NEW BOSTON — A Village of New Boston councilman was charged with an OVI after being involved in a car accident involving several vehicles.
According to a release from the NBPD, Vonald Patrick, 69 of New Boston, a Village of New Boston Councilman, was operating a vehicle while under the influence of alcohol and or drugs from evidence found at the scene. The NBPD responded to the traffic crash within the 4500 block of Gallia Street Wednesday, Jan. 13, at 5:41 p.m.
Once officers arrived, it was found that a 1999 black Chevrolet Suburban had crashed into the rear end of another vehicle near the intersection of Taylor Avenue, lost control and ended up onto the side embankment landing part ways on the Bob Evans parking lot. The suburban also struck another parked vehicle with no occupants. The driver and a passenger in the vehicle that was rear-ended by the suburban declined transportation to a hospital by ambulance, but it is believed they later went to the hospital themselves.
Patrick was transported to the emergency room for treatment and or observation. After the completion of the crash investigation, Patrick was charged and received traffic citations for operating a motor vehicle while under the influence of alcohol and or drugs, a misdemeanor in the first degree and will appear at Portsmouth Municipal Court Wednesday, Jan. 20. This state code section 4511.19A1A is used when no chemical test was requested by the police or performed on a suspect and there will be other evidence to support the OVI other than a chemical test.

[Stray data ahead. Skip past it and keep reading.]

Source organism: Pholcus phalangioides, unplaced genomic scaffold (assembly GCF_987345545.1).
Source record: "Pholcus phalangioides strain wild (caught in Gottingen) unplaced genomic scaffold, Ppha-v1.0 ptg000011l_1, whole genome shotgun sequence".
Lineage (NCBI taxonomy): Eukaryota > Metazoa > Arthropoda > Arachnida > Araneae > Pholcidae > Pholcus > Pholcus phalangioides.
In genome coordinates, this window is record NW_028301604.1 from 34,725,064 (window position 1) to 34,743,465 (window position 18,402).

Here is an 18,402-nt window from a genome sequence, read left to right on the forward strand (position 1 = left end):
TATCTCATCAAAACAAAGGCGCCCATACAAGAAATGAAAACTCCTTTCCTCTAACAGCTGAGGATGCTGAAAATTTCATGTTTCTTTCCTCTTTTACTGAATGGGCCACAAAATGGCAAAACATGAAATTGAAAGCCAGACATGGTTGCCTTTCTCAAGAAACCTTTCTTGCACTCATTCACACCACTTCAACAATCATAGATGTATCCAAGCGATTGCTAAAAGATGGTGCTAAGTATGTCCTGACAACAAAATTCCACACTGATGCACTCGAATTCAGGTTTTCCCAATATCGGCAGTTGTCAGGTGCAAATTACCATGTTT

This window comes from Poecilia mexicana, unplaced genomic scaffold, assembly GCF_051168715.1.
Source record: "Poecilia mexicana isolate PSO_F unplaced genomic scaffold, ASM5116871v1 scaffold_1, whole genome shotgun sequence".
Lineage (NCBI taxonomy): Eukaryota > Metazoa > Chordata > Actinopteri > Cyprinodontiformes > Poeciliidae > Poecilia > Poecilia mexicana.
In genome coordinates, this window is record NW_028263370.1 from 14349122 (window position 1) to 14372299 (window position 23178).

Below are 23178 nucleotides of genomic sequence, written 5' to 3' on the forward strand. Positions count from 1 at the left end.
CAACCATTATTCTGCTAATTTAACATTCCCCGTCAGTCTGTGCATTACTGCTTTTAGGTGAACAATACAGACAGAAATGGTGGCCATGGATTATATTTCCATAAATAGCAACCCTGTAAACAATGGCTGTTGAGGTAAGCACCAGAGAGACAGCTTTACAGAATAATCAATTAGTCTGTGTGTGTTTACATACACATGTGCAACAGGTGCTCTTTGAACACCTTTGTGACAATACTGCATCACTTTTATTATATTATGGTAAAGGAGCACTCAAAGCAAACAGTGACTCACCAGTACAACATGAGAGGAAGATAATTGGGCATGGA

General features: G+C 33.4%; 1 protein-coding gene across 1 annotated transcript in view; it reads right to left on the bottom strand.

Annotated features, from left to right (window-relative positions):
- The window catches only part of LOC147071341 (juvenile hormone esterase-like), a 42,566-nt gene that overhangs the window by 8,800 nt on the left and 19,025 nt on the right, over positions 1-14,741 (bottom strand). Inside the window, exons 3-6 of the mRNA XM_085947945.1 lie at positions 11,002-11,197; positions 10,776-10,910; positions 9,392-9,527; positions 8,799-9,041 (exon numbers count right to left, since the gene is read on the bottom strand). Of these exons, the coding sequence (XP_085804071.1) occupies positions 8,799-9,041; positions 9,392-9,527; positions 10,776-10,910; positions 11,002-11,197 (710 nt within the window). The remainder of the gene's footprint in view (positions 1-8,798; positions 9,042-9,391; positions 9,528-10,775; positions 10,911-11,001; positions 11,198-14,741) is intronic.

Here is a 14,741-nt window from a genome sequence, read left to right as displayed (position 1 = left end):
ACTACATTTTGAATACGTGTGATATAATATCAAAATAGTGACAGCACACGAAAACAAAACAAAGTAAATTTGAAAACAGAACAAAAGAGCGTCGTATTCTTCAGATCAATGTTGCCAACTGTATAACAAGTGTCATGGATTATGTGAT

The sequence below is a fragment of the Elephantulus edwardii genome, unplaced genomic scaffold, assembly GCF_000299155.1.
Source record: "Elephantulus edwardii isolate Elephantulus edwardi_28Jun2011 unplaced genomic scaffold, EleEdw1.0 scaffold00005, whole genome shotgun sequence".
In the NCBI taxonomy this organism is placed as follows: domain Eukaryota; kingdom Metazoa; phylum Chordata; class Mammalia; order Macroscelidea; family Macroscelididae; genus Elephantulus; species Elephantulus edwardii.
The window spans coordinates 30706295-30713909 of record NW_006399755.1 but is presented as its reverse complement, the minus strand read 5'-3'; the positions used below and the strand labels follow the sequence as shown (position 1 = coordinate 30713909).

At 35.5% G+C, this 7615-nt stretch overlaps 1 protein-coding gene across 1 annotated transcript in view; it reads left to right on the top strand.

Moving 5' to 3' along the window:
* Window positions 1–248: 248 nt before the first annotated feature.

Patrick also received citations for leaving the scene of an accident and failure to control for a crash that occurred just before the crash in the 4500 block of Gallia. Patrick had lost control and hit skipped an unoccupied parked vehicle in the 3700 block of Rhodes Avenue, causing damage to that vehicle. These charges, along with the OVI charge, is set for appearance at Municipal Court Wednesday.
Because of the crash and how it was handled by officers, NBPD Chief Steve Goins has begun an internal departmental investigation to see why no NBPD officer responded to the hospital afterward to place Patrick under arrest for OVI. Goins is also looking into why the required State BMV 2255 Form for advice to OVI arrestees, where the police are asking the suspect to submit to a chemical test (in this case, it would have been a blood test) to determine the level of alcohol and or drugs in the suspect’s body was not followed.
If a suspect refuses to submit to the requested test, then the State of Ohio BMV immediately suspends the suspect’s license until the first court appearance. According to a release, this was not done by NBPD or the officers who would have been responsible for seeing that it was done, and no testing was performed on Patrick.
If it is determined that NBPD Policy for OVI Violators was not followed and this case was impeded, then these possible findings will be referred to the Village Attorney Justin Blume on review for disciplinary actions.